By Aemetis Inc.
By Aemetis Inc.
Aemetis, Inc., a renewable fuels company focused on negative carbon intensity products, announced today that an off-take agreement has been signed with Japan Airlines (JAL) for 90 million gallons of blended sustainable aviation fuel (SAF) to be delivered over the seven year term of the agreement.
Sustainable aviation fuel provides significant environmental benefits compared to petroleum jet fuel, including a lower lifecycle carbon footprint and reduced contrails. The blended sustainable aviation fuel to be supplied under this agreement is 40 per cent SAF and 60 per cent Petroleum Jet A to meet international blending standards.
This supply agreement with Aemetis builds on JAL’s expanding effort for a future of net zero emission by 2050, plans to replace one per cent of its conventional jet fuel consumption with sustainable aviation fuel (SAF) by 2025, and 10 per cent by 2030. The agreement also underlines the oneworld Alliance’s commitment to collectively source SAF, of which JAL is a member. Japan Airlines is one of Japan’s largest international airlines as of 2021. JAL operates more than 200 aircraft delivering more than 40 million passengers and approximately 500,000 tons of cargo globally.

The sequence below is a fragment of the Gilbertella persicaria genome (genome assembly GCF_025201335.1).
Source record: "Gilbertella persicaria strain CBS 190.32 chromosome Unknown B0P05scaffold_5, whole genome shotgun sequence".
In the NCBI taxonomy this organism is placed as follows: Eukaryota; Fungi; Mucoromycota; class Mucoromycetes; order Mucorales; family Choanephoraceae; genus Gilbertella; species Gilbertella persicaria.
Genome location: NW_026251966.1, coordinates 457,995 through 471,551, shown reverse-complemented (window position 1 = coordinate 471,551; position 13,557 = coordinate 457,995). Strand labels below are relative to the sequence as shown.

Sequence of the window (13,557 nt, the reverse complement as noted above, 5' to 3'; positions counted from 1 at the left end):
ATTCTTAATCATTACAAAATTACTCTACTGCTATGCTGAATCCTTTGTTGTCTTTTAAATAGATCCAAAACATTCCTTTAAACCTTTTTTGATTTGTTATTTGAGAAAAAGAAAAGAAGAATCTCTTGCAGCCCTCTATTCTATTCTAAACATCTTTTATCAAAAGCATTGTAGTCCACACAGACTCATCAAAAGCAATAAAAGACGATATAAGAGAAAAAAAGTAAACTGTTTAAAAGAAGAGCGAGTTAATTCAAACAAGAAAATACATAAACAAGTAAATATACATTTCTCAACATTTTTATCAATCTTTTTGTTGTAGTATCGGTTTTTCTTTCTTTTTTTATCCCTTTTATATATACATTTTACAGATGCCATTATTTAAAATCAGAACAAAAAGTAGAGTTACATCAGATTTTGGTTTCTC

The sustainable aviation fuel is expected to be produced by the Aemetis renewable jet/diesel plant under development on a 125 acre former U.S. Army Ammunition production plant site in Riverbank, Calif. The blended sustainable aviation fuel is scheduled to begin deliveries to JAL in 2025.
“The use of sustainable aviation fuel by Japan Airlines is another step by the oneworld Alliance toward lowering the environmental impact of aviation,” stated Eric McAfee, chairman and CEO of Aemetis. “Our supply of SAF to the San Francisco International Airport is supported by the California Low Carbon Fuel Standard, creating new investment and jobs in disadvantaged minority communities in the state.”
Powered by 100 per cent renewable electricity, the Aemetis Carbon Zero production plant design utilizes cellulosic hydrogen made from carbon negative waste wood from orchards and forests. The below zero carbon intensity, cellulosic hydrogen from waste wood is used to hydrotreat vegetable and other renewable oils to produce renewable aviation and diesel fuel.
To further reduce carbon intensity, the Aemetis Carbon Zero design includes capturing CO2 from the production plant and injecting the compressed CO2 into a sequestration well at the Riverbank site. The project is designed to permanently store an estimated 200,000 metric tonnes of CO2 each year from the plant.